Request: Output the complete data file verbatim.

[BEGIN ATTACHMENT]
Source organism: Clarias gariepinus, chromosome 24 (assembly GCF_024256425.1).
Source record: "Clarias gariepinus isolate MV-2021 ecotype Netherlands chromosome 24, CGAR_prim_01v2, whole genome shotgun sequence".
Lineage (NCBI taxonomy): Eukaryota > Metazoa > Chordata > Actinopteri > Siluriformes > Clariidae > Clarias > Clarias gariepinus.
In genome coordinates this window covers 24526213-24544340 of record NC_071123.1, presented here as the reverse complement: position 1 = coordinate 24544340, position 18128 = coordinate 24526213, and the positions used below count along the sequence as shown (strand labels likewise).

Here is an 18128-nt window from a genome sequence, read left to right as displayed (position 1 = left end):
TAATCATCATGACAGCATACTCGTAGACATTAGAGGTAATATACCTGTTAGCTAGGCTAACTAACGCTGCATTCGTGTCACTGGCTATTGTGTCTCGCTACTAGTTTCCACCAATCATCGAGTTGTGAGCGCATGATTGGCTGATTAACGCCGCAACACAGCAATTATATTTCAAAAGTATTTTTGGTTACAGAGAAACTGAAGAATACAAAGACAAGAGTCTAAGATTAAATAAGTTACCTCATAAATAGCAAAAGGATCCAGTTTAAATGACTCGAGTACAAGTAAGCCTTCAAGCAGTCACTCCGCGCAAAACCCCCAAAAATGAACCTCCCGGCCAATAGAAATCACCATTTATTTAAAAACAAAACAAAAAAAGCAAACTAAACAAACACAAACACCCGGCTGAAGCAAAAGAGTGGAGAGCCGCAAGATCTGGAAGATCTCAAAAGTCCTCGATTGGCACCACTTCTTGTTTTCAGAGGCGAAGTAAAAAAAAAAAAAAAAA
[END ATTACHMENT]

Source organism: Clarias gariepinus, chromosome 24 (assembly GCF_024256425.1).
Source record: "Clarias gariepinus isolate MV-2021 ecotype Netherlands chromosome 24, CGAR_prim_01v2, whole genome shotgun sequence".
Lineage (NCBI taxonomy): Eukaryota > Metazoa > Chordata > Actinopteri > Siluriformes > Clariidae > Clarias > Clarias gariepinus.
In genome coordinates this window covers 24526213-24544340 of record NC_071123.1, presented here as the reverse complement: position 1 = coordinate 24544340, position 18128 = coordinate 24526213, and the positions used below count along the sequence as shown (strand labels likewise).

Here is an 18128-nt window from a genome sequence, read left to right as displayed (position 1 = left end):
TAATCATCATGACAGCATACTCGTAGACATTAGAGGTAATATACCTGTTAGCTAGGCTAACTAACGCTGCATTCGTGTCACTGGCTATTGTGTCTCGCTACTAGTTTCCACCAATCATCGAGTTGTGAGCGCATGATTGGCTGATTAACGCCGCAACACAGCAATTATATTTCAAAAGTATTTTTGGTTACAGAGAAACTGAAGAATACAAAGACAAGAGTCTAAGATTAAATAAGTTACCTCATAAATAGCAAAAGGATCCAGTTTAAATGACTCGAGTACAAGTAAGCCTTCAAGCAGTCACTCCGCGCAAAACCCCCAAAAATGAACCTCCCGGCCAATAGAAATCACCATTTATTTAAAAACAAAACAAAAAAAGCAAACTAAACAAACACAAACACCCGGCTGAAGCAAAAGAGTGGAGAGCCGCAAGATCTGGAAGATCTCAAAAGTCCTCGATTGGCACCACTTCTTGTTTTCAGAGGCGAAGTAAAAAAAAAAAAAAAAA